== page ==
Student Leadership

Shenandoah Students Take Leadership Challenge

By Kendall Mealy, MPAOctober 30, 2019

Shenandoah University PA students who attended the Leadership Challenge Workshop. Photo: Kendall Mealy/PAEA

Earlier this year, PAEA offered its first Student Leadership Challenge Workshop. One student was so inspired that she chose to share what she had learned with her fellow classmates.

In June, 20 students came to PAEA’s offices in Washington, DC, for two days of leadership development, engagement, and team-building exercises. The workshop was grounded in the award-winning book The Leadership Challenge®, written by bestselling authors Jim Kouzes and Barry Posner, that unpacks the five leadership practices of Model the Way, Challenge the Process, Inspire a Shared Vision, Enable Others to Act, and Encourage the Heart.

Shenandoah University PA students participate in an interactive part of the workshop. Photo: Kendall Mealy/PAEA
Shenandoah University PA students participate in an interactive part of the workshop. Photo: Kendall Mealy/PAEA

One of the attendees, Shenandoah University’s Abby Sekulich, was inspired to bring the Leadership Challenge material back to her program to unite the Shenandoah PA Student Society Officers (SUPASS) from the 2020 and 2021 class. Not only was she interested in capitalizing on the synergy of SUPASS, but Abby also wanted to equip students with tools to reduce burnout through formal leadership training.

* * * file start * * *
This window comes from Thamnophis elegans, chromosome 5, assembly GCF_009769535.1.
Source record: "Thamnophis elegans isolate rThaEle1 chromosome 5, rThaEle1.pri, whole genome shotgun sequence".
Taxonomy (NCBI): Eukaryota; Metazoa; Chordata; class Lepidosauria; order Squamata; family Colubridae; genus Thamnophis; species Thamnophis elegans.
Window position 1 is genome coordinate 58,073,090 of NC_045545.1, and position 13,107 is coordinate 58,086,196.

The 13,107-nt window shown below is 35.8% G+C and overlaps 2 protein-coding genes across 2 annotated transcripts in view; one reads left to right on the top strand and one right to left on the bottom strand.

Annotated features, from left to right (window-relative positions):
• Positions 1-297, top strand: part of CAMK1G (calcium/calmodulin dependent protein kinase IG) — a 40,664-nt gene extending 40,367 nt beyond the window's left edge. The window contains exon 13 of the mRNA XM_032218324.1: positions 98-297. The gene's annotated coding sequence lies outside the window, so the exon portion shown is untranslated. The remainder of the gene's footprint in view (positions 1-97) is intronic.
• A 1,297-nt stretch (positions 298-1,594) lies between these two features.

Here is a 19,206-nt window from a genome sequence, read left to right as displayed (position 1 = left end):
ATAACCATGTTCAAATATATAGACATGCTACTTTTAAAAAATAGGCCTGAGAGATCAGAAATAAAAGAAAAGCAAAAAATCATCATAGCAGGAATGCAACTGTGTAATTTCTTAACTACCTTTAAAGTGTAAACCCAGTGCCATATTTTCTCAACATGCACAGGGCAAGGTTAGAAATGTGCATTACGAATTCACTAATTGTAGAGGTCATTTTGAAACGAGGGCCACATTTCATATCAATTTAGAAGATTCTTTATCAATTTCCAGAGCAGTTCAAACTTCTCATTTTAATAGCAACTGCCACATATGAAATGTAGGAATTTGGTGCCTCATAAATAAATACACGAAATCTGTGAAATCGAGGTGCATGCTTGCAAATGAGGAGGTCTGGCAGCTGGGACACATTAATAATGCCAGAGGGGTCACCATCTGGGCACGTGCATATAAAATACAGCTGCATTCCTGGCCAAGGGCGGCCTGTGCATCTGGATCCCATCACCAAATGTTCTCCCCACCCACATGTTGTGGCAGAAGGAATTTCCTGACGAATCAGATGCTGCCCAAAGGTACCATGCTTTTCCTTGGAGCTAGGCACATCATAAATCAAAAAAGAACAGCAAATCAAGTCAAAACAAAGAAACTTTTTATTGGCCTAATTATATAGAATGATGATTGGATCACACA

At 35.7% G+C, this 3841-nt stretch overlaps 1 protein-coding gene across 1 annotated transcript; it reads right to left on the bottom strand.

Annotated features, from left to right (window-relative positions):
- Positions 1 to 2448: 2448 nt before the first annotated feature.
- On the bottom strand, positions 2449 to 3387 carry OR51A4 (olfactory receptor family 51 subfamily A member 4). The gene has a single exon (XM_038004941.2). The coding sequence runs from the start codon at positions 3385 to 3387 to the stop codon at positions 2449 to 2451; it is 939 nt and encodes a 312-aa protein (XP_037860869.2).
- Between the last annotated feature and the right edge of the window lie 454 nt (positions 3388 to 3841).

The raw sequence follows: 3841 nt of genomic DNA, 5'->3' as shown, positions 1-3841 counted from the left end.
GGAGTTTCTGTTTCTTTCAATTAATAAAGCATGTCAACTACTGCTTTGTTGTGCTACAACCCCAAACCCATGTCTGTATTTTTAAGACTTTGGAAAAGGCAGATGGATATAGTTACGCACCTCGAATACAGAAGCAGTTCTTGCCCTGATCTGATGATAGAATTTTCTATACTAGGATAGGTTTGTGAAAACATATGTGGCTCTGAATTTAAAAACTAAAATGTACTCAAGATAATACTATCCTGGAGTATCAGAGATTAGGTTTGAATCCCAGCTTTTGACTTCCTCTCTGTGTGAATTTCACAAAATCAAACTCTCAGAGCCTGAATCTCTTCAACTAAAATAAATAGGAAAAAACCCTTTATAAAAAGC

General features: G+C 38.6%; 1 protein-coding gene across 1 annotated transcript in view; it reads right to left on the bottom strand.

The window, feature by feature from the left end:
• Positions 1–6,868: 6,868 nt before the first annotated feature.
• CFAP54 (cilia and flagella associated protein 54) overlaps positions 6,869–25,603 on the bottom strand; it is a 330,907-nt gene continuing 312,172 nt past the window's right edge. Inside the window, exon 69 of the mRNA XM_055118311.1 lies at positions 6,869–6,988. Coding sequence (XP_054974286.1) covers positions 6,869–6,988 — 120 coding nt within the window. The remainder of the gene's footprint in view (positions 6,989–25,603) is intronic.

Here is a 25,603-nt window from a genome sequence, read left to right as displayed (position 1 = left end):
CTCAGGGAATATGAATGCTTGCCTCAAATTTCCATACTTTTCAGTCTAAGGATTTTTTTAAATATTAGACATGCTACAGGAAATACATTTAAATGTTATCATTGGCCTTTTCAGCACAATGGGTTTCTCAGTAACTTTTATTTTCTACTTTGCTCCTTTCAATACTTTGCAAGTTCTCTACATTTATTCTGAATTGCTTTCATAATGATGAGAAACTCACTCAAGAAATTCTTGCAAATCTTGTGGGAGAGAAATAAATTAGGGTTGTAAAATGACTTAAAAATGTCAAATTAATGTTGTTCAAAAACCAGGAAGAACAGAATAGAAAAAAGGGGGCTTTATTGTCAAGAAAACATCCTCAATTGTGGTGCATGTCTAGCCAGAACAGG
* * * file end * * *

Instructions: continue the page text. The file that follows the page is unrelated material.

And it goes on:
Sekulich applied for the NCCPA Health Foundation’s Be the Change Grant and was funded to cover the materials for the Leadership Challenge Workshop. She lobbied her fellow officers to set aside their studies one Saturday to invest in self-development. Twenty-five students attended for a full day of interactive activities, self-reflective exercises, and an experience that stretched and challenged them as leaders.

I was honored to be invited to facilitate the workshop at Shenandoah. Several of Sekulich’s classmates who had attended PAEA’s event in June were also there and played a key role as champions, helping to demonstrate a high level of vulnerability necessary to maximize the experience.

Abby’s vision for this event is exactly what this is all about. She wanted to make a difference, and in doing so, set a precedent for the Shenandoah program and a model for other programs. Although they are classmates, the students connected on a completely different level; they were encouraging, eager, and open.

PAEA plans to offer more student leadership opportunities in the future. So stay tuned!

Kendall Mealy, MPA

Kendall is PAEA's senior director of leadership and organizational development.